The Volokh Conspiracy

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Climate Change

"Taking Carbon to Court"—Massachusetts v. EPA and The Rule of Five

A review of Richard Lazarus' chronicle of the Massachusetts v. EPA litigation in The New Atlantis.


Massachusetts v. EPA was unquestionably the most important environmental law decision of the Roberts Court. By a 5-4 vote, the Supreme Court concluded that states had standing to sue the federal government over the latter's failure to regulate greenhouse gases, that such gases could be regulated as "pollutants" under the 1990 Clean Air Act, and that the Bush Administration, in refusing to adopt such regulations had acted arbitrarily. This decision set federal climate regulation in motion and helped unleash a torrent of state-driven policy litigation against the federal government.

In The Rule of Five: Making Climate History at the Supreme CourtHarvard law professor Richard Lazarus provides an eye-opening insider's account of the Massachusetts v. EPA litigation from its initial inception through to the ultimate decision. With extensive access to the players and their files, Lazarus offers a clear window into how the case was brought, how it was almost scuttled, and how the environmentalists ultimately prevailed. Professor Lazarus is quite sympathetic to the cause he chronicles, but he is also an insightful and perceptive observer who know how to tell the tale.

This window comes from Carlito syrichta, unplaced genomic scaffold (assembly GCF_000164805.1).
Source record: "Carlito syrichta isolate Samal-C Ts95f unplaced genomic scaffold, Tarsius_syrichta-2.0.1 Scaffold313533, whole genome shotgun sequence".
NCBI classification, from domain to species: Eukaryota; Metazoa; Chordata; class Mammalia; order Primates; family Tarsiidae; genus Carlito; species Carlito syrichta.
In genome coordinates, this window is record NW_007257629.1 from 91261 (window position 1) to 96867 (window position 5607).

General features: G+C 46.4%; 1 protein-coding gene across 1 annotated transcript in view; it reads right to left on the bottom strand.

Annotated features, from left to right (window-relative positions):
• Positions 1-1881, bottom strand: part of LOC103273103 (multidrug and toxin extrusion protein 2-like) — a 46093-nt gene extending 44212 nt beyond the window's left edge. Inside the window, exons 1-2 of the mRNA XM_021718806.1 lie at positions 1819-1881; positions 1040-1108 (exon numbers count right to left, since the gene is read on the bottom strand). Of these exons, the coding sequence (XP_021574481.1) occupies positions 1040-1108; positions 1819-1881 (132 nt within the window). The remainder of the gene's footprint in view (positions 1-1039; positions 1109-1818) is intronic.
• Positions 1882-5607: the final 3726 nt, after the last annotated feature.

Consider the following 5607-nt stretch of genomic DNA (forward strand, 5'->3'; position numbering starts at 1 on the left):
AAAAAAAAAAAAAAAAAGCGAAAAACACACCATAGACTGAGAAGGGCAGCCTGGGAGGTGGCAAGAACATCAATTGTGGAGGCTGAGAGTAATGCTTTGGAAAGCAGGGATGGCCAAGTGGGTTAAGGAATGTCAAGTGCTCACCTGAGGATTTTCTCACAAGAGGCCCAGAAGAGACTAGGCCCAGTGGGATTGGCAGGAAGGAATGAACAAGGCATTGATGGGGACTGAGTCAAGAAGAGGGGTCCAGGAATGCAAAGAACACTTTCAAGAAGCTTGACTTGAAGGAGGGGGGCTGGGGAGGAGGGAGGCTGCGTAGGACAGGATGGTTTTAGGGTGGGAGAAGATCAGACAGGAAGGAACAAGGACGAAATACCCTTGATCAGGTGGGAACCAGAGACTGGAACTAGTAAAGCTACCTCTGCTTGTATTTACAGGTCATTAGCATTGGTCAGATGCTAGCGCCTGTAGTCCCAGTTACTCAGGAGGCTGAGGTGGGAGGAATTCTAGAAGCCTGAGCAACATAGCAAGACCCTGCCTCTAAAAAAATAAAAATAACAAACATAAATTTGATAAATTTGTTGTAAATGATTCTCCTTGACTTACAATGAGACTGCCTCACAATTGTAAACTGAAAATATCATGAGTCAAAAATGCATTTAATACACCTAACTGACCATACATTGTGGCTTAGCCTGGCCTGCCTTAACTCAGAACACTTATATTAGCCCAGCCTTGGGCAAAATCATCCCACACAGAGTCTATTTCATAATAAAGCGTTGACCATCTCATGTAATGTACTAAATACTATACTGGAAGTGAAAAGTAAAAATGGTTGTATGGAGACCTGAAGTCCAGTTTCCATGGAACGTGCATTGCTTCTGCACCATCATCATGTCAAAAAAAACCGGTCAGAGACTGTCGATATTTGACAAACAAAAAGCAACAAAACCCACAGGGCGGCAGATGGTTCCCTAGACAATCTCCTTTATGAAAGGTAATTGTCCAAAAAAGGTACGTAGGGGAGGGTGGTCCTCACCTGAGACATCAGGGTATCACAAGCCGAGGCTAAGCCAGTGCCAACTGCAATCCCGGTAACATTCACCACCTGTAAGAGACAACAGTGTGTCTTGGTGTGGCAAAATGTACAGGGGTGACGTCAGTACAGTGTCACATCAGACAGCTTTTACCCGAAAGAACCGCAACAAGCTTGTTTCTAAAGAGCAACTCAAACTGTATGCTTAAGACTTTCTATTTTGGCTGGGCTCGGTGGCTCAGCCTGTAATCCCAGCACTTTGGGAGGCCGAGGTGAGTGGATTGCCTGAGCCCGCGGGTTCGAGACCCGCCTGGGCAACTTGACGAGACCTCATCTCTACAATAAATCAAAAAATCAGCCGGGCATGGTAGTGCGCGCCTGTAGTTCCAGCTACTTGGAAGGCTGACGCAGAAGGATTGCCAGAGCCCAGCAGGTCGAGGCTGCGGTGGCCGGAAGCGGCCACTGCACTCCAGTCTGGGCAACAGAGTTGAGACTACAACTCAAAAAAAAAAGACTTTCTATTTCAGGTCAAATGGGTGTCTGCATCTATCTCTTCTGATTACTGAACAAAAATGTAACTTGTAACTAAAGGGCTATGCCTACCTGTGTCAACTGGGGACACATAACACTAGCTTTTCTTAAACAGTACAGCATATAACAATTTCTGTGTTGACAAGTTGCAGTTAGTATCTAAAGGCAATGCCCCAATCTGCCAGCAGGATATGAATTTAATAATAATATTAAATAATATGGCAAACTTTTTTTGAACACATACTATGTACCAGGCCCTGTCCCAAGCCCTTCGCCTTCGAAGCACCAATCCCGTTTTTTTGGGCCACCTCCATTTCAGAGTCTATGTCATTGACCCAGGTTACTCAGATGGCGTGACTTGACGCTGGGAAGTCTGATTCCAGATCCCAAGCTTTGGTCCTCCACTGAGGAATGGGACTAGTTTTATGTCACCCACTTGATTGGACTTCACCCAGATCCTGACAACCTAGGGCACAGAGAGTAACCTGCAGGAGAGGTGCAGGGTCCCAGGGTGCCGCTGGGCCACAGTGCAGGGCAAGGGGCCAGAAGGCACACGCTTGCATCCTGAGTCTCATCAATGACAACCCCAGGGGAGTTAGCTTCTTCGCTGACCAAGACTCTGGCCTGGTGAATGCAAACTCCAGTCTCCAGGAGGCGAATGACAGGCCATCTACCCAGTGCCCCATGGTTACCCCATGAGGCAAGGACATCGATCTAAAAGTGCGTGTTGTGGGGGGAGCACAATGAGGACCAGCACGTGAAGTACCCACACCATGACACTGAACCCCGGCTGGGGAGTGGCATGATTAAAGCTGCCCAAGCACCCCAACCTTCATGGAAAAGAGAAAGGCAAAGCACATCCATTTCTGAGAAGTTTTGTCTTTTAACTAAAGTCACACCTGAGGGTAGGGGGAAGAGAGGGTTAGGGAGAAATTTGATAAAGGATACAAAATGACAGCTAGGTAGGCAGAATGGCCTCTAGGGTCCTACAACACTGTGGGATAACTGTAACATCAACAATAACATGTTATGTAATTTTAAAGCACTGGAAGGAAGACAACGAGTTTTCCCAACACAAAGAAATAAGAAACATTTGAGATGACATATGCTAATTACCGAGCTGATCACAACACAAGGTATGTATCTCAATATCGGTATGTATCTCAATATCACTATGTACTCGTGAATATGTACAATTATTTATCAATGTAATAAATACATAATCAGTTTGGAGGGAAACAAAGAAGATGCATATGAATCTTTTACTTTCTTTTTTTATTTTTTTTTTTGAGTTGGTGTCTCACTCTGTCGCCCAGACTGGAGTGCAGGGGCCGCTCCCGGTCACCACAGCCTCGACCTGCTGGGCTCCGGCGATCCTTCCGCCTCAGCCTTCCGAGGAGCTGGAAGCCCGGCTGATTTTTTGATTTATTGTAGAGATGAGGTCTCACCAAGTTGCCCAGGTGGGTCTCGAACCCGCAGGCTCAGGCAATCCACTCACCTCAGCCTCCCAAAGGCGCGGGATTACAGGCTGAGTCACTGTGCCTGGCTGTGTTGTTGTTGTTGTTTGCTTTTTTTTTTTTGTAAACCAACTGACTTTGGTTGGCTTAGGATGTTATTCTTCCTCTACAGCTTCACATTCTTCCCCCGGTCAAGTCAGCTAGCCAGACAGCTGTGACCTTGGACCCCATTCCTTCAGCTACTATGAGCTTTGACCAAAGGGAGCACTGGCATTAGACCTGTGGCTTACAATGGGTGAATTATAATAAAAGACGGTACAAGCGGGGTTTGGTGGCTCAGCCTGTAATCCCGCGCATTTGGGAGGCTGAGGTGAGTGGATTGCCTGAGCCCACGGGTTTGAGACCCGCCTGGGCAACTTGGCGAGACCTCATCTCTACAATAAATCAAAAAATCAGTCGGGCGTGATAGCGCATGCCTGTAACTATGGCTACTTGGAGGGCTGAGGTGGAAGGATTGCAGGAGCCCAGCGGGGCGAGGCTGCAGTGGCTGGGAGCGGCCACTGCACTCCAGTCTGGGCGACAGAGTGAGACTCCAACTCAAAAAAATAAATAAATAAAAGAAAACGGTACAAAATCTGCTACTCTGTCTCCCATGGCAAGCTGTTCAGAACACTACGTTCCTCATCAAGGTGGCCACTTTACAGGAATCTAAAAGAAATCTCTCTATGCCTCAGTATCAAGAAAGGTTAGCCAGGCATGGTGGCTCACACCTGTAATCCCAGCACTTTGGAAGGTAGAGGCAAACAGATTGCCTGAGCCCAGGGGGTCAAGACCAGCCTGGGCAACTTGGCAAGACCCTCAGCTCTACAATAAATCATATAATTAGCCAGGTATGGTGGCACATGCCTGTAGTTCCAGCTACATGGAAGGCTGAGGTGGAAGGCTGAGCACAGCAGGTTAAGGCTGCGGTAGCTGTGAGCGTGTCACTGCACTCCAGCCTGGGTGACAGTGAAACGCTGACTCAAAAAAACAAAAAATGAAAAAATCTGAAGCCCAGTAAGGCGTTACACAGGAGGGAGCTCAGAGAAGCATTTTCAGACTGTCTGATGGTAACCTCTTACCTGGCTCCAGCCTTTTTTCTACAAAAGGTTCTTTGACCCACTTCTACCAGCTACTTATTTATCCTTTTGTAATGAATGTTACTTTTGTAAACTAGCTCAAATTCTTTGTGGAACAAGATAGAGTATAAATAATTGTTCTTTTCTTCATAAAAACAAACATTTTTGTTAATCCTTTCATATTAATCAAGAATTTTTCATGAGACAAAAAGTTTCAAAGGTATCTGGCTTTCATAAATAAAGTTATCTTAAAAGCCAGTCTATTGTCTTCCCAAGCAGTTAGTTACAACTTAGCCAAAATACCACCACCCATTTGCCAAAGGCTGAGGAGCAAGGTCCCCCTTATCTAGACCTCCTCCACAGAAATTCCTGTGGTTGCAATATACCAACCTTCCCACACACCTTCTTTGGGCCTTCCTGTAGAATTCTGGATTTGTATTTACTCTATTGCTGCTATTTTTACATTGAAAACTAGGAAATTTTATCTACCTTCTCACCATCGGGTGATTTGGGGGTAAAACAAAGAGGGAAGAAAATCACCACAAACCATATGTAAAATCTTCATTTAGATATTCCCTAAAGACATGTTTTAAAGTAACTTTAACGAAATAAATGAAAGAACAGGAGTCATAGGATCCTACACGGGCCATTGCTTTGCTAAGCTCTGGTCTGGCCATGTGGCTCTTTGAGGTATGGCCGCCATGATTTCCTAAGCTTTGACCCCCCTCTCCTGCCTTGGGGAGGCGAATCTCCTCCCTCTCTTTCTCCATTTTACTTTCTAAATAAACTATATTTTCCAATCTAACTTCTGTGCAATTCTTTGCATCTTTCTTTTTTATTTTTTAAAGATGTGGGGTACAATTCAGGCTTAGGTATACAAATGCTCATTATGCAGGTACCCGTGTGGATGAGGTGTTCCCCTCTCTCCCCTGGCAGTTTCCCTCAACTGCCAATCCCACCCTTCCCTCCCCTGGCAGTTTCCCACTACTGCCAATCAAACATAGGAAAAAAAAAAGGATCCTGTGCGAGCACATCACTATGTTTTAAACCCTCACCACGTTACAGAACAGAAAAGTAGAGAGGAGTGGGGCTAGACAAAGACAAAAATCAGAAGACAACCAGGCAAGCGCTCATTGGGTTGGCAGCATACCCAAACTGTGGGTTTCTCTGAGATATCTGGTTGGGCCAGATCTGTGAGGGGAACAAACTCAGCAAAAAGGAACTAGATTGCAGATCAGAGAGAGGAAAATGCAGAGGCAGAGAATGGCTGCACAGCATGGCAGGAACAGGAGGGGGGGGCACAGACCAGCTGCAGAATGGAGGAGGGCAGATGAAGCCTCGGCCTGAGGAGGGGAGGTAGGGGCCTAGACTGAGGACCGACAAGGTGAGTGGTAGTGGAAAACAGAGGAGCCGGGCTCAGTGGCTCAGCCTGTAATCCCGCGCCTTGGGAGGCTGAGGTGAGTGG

I reviewed The Rule of Five for the Fall 2020 issue of The New Atlantis. My review is now out from behind the paywall, so I encourage you to take a look. Here's a taste:

Despite the repeated failures to pass climate bills in Congress, a lawsuit to authorize federal regulation of greenhouse gases prevailed in the Supreme Court. In 2007, in Massachusetts v. EPA, the Court ruled 5 – 4 that greenhouse gases are air pollutants subject to regulation under the Clean Air Act adopted in 1970, and last amended in 1990. Though unable to persuade majorities in Congress, environmental advocates convinced a majority on the Court. The resulting decision instantly shifted the climate policy terrain and destabilized established legal understandings in administrative law.

But despite that victory thirteen years ago, what remains unclear to this day is whether the ruling has meaningfully advanced efforts to stabilize atmospheric concentrations of greenhouse gases. What is clear, however, is that the ruling has helped to unleash a new generation of ­policy-driven litigation, exacerbating the tendency of elected officials to pursue change in agencies and courts instead of in legislatures.

The full review is available here.

UPDATE: I neglected to mention that Professor Lazarus discussed The Rule of Five in a webinar sponsored by the Coleman P. Burke Center for Environmental Law at the Case Western Reserve University School of Law. It was an informative and engaging talk. Highly recommended.